I found out that I had sleep apnea. I did not know that I had sleep apnea, and so fortunately for me, sleep apnea was one of the co-morbidities that the TOGA study, that I was applying to, wanted you to have, since my BMI was lower than 40. My BMI was about 36. Sleep apnea then qualified me for the study because I did not have high blood pressure, did not have high cholesterol, no diabetes.
Sort of good news, bad news. The bad news is you have sleep apnea, although you had been tired so maybe that explains some of this. The good news is that you could be one of the first people to have what hopefully will be an approved approach for helping people deal with this overweight problem. How did it work out? Did you have the TOGA or scarless weight-loss surgery?
Well, as you know, the study was a double-blind study so I didn't know at the time. May 21st is when I went in to have my procedure.
That's correct. I didn't know whether or not I had it or I didn't. So I didn't find out until a year later whether or not I had the procedure or not.
But the answer and what you saw in your health . . . did you get your weight down?
Yes. I felt like I did have the procedure, and in fact it turns out that I did have the TOGA procedure on May 21, 2009 because it helped me lose weight.
All right. So you were a size 18. What are you now?
Now I'm a size 12.
Yaay. And what about fatigue?
Oh, I don't have any fatigue anymore. The greatest thing is that I no longer have sleep apnea. I was re-evaluated with a sleep study last month, August or July, and I no longer have sleep apnea. So that is the greatest thing because that can be life threatening.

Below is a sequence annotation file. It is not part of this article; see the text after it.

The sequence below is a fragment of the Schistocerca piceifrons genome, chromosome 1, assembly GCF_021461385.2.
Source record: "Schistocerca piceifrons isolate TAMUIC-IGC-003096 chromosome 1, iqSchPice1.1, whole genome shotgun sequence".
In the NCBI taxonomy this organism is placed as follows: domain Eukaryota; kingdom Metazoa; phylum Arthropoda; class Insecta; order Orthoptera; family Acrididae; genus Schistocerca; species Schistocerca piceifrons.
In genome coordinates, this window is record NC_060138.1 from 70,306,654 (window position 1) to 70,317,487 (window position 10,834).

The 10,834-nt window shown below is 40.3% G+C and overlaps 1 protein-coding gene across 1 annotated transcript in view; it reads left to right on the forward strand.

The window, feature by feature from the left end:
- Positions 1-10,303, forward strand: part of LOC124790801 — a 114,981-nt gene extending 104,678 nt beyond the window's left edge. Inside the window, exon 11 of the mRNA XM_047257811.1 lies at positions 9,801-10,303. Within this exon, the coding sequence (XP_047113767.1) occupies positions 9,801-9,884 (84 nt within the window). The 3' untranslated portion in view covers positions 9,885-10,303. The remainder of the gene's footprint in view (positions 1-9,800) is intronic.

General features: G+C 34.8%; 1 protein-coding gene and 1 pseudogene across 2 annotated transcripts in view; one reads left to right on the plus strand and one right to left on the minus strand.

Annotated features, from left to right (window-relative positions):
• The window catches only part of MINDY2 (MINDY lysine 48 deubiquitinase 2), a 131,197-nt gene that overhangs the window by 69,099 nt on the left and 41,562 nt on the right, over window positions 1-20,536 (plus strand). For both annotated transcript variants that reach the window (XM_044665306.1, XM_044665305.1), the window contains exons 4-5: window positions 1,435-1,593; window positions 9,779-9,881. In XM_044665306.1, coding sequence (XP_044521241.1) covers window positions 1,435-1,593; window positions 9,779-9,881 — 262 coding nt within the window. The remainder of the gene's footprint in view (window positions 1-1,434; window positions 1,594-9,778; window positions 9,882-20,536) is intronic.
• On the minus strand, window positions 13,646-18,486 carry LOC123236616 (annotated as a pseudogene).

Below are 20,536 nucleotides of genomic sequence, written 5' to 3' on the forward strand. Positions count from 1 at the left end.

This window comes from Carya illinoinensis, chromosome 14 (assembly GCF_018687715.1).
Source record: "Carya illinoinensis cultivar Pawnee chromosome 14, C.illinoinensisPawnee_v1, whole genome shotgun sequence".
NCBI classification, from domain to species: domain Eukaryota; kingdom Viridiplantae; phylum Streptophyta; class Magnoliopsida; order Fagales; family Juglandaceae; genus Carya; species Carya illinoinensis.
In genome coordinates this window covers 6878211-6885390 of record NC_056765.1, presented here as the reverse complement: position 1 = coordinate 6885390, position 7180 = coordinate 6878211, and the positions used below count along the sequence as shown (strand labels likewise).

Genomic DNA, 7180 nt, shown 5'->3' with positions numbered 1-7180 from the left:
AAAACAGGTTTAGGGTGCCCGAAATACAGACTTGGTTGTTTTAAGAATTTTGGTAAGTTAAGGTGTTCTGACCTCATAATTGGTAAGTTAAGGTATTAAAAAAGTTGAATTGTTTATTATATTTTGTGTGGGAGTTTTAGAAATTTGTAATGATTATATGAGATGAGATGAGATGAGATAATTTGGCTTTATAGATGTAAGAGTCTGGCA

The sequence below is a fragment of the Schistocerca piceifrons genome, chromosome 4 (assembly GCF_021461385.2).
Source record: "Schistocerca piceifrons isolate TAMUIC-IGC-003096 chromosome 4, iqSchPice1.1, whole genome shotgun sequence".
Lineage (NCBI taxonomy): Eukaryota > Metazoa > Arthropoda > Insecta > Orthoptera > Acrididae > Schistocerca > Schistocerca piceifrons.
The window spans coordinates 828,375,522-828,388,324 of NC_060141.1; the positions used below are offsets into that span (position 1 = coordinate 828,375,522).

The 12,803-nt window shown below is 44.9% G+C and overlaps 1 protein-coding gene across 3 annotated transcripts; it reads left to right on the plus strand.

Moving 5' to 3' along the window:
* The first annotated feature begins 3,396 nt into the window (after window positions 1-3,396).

And you feel you got good care?
Definitely. Dr. Rogers and Dr. Cello were great. They took great care of us. We also had nutritional visits. We met with a nutritionist all the time. Every time, we went to UCSF and initially before getting qualified, we had to see a psychiatrist, so they take good care of us.
Last thing I want to ask is, are you determined to keep the weight off?
Definitely. This has been a lifestyle change for me. It's no longer just a diet because with TOGA, I feel full sooner than what I have in the past, so it allows me to eat less than what I have in the past.
And I know you're determined to eat better too.
Definitely. I'm eating more fruits and veggies and all of that good stuff. I have my smoothies every day, and I make sure I get my daily movement as far as exercise and walking or dancing or whatever.
Good for you, Sheila. Let's meet one of the physicians you mentioned. That's Dr. Stanley Rogers, director of the Bariatric Surgery Center at UCSF and a bariatric surgeon. Dr. Rogers, what does this acronym TOGA stand for?
Greetings. TOGA stands for transoral gastroplasty, which means a procedure that's performed through the mouth and involves changing the anatomy of the stomach to some degree in order to achieve a desired outcome.
UCSF was one of just a handful of centers where this has been evaluated and we heard that Sheila found out she in fact had the procedure So, what are you doing exactly? You're going down through the mouth. Could you describe it for us and how it's different from what's been available so far.